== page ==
Discrimination in Housing

Shocking incidents of racial conflict in American cities have demonstrated again that the racial ghetto is the key to the pattern of segregated living which pervades and vitiates almost every phase of Negro life and Negro-white relationships. Jewish history has a special sensitivity to the horror of the ghetto, and Judaism is an affirmation of the God-given right of every man to equality and justice.

Housing segregation tends to produce slums and slum conditions, segregated schools, inequities in employment and the poverty which haunts millions of Negro Americans and other minorities.

A restricted housing market is dividing our nation and is crippling the efforts of responsible government and private leadership to achieve the goal of equal opportunity to which we as a nation are committed and to which the Union of American Hebrew Congregations has devoted itself.

November 20, 1965, marks the third anniversary of the signing of Executive Order 11063, entitled "Equal Opportunity in Housing".

However, it must be clearly recognized that the Order was merely a first step in the right direction. As it presently stands, it is inadequate to achieve its expressed goals.

THEREFORE, BE IT RESOLVED that this 48th General Assembly of the Union of American Hebrew Congregations urges President Johnson promptly to extend the coverage of the Executive Order so that it provides for:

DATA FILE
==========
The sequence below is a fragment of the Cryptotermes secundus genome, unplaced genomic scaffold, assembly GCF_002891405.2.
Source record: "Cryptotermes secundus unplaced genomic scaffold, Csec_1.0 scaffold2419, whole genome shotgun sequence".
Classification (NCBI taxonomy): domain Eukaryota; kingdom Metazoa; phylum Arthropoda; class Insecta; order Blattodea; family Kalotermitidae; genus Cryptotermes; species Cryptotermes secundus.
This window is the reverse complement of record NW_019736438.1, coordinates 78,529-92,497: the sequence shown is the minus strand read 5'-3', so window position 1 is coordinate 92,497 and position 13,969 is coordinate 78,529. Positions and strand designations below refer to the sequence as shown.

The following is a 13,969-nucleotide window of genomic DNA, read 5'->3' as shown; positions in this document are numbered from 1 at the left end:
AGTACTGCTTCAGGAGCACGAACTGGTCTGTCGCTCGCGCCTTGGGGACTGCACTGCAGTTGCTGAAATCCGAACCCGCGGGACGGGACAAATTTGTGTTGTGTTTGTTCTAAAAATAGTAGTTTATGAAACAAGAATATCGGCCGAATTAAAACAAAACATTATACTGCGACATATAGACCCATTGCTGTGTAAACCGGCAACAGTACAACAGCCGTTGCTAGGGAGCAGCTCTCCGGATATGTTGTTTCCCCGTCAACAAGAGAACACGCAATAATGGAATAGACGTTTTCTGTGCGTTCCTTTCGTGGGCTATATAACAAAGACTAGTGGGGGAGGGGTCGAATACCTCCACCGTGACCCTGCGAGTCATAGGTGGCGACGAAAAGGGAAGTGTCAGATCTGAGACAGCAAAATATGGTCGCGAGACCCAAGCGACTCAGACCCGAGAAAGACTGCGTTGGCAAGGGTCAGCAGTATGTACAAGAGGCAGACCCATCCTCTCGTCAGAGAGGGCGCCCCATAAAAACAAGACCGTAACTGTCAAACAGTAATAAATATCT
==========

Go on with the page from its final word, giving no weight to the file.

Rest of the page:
1. The ending of discrimination in all housing financed by federally chartered, regulated, insured or otherwise aided lending institutions.
  2. Revising administrative regulations and procedures which have resulted in excluding certain types of housing from the scope of the order.

THEREFORE, BE IT FURTHER RESOLVED that we urge our congregants to refrain from imposing any qualifications about race, color, religion or national origin in the sale, leasing or mortgaging of housing.

BE IT FURTHER RESOLVED that the governors of the several states be urged to make such efforts as necessary to revise such laws, statutes and constitutional provisions which permit discrimination in housing.

BE IT FURTHER RESOLVED that we endorse all efforts to obtain fair housing legislation and open occupancy all over the nation and we urge our congregations and our congregants to lend their support and encouragement to such efforts in their own community.